Woo-hoo! You made it through the recording process, but your work’s not done yet. Now you have to take all those separate tracks and turn them into something other people can listen to—and, ideally, something they want to hear. This process is called mixing or mixing down. The mixdown stage can seem daunting at first, especially when you have many tracks to mix. However, with practice, it’s not that big a deal on a modern digital audio workstation (DAW). It’s easier if you’re also the person who did the recording—you’re already familiar with the tracks, and you were probably working on the mix during the recording. But that’s not essential, and for this column I’ll be assuming that someone else recorded the tracks. The same principles apply to both situations.
Last time, I talked about recording solo artists and duets and offered some general advice about recording. This time I’m going to focus on recording a standard rock band: drums, bass guitar, guitar(s), keyboard, and vocals. Working with a band requires more experimentation, and it will challenge you to come up with more creative solutions than recording and mixing smaller acts. But in my book, that’s part of the fun. So this time, I’ll concentrate mainly on process and production tips to help make the final product (your music) better; they may also save you some time and a few headaches. I’ve already covered some basics on microphones and how they “hear” in prior articles, so if you haven’t read those articles, now’s a good time to catch up.
This month in “Fix It in the Mix,” I’ll focus on recording music, like modern pop and electronica, that’s primarily non-acoustic but may have one or a few acoustic instruments thrown in (including vocals, the original acoustic instrument).
Last time in “Fix It in the Mix,” I talked a lot about planning a recording session. I’ll talk a bit more about that here, but this installment is mostly about the process of recording itself. I don’t focus too much on precisely where to place the microphone(s) for any given instrument—there are countless sources for the best way to mike, for example, a drum kit or an acoustic guitar (all of which are both right and wrong). This series is more about giving you the most basic tools for translating what you hear in your head into something playable on a stereo. And in this installment I talk about how microphones “hear,” and give you some basic techniques for getting them to give you the sound you want.
In March, I detailed one way you could set up a fully functional home recording studio for a total cost of under $5000 USD. This month’s column is the first installment in a companion series about how to effectively plan and use such a low-cost home studio. While I made sure the products recommended in my original article were of good quality, and refer to them again here, that piece was more a proof of concept than a shopping list.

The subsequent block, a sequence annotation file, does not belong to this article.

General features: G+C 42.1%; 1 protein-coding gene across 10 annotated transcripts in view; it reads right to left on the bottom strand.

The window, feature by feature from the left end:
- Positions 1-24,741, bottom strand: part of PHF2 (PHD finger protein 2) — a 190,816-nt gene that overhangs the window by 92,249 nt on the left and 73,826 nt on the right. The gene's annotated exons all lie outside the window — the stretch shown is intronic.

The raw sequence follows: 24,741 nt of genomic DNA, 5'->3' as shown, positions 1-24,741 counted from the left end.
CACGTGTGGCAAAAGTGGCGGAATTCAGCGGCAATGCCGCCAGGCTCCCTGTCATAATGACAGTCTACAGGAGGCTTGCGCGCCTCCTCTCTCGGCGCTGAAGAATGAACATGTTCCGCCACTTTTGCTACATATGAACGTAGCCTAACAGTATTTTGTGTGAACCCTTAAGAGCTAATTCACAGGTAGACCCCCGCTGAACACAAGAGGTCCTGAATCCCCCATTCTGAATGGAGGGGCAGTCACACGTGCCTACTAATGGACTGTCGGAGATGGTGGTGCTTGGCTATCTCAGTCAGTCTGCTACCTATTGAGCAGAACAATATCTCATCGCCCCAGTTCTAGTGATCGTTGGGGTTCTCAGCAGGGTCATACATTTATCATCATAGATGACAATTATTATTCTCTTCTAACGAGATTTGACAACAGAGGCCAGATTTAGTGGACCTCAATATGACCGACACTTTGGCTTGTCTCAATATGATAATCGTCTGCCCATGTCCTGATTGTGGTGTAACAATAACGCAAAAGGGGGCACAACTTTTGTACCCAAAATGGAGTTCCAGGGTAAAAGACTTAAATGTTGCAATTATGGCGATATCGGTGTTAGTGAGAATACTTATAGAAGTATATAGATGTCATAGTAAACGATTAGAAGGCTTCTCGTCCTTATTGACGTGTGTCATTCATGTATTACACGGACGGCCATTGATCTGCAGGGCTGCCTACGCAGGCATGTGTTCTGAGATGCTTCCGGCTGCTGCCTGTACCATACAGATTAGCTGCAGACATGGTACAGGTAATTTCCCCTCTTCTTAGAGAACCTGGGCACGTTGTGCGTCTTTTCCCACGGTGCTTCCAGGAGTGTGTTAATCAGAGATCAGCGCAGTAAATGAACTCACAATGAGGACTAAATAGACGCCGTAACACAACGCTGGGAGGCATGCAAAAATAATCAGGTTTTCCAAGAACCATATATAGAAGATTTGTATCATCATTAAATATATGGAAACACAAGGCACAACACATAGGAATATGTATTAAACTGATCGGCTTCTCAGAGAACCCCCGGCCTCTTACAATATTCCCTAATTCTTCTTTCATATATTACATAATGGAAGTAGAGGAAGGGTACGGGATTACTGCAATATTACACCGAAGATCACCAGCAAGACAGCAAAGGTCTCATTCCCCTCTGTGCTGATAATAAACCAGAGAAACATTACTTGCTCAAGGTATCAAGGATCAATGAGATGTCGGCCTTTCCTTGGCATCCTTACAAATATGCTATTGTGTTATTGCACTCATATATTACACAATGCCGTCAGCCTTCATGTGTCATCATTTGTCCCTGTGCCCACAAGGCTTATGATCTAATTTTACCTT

Hi—I’m glad you’re back. In this month’s column I share the results of the thought experiment I teased you about last month.
Not very long ago, the cost of the gear needed to effectively record a band or any kind of small music group would be prohibitive without your having to take out a loan. But with today’s powerful computers and the increasing sophistication of hardware modeling, working entirely “in the box”—that is, not using a traditional mixing console and such analog processing hardware as compressors and equalizers, but their software equivalents—is not only feasible but is increasingly the norm.
Hi, and welcome to SoundStage! Xperience. My name’s Mark Phillips, and I’ve had a lifelong love affair with music and audio. I suspect that’s true for y’all, too. My path here to the SoundStage! family of websites may be unusual, but then, there’s no established career path for audio reviewing. Being a good writer isn’t enough—just as important are years of critical listening. I liken it to the training a sommelier goes through, but refining the sense of hearing instead of smell and taste. My training in critical listening came from being a recording engineer, first for classical and jazz recitals at a large university, and later, mostly rock in my own studio and independently. I left the field not long before the digital audio workstation (DAW) revolutionized recording.
In 1978, when Dire Straits released their first album, Dire Straits, punk and new wave were rising, and disco’s days were numbered. A glance at the albums released that year, however, shows that there was still interest in the roots-based music that was Dire Straits’ specialty. Mark Knopfler, Dire Straits’ songwriter and lead singer, wrote songs that took in jazz, folk, blues, and more, and his lead-guitar playing was imaginative and elegant. Guitar heroes by then were unfashionable, but Knopfler’s emphasis on melody over flash and his skills as a composer made his band -- younger brother and rhythm guitarist David Knopfler, bassist John Illsley, and drummer Pick Withers -- stand out from the pack.
My first best-of-the-decade list was a defensive reaction to the frequently revived notion that jazz is dying, or worse. Those kinds of negative notions were swirling again in 2009, so I decided to look back at the recordings that had caught my ear over the previous ten years.
This year is the 80th anniversary of Blue Note Records, the venerable jazz label established by Alfred Lion and Max Margulis in 1939. While other record companies played important roles in documenting jazz, Blue Note’s presence in the marketplace overshadows them. It’s doubtful that any other jazz label is better known, or has more recordings currently available in various formats -- the number of Blue Note titles in circulation on CD, as downloads, or on recent vinyl pressings is staggering. Blue Note is also a favorite of audiophile reissue labels, several of which have licensed albums from its catalog to release as new LPs.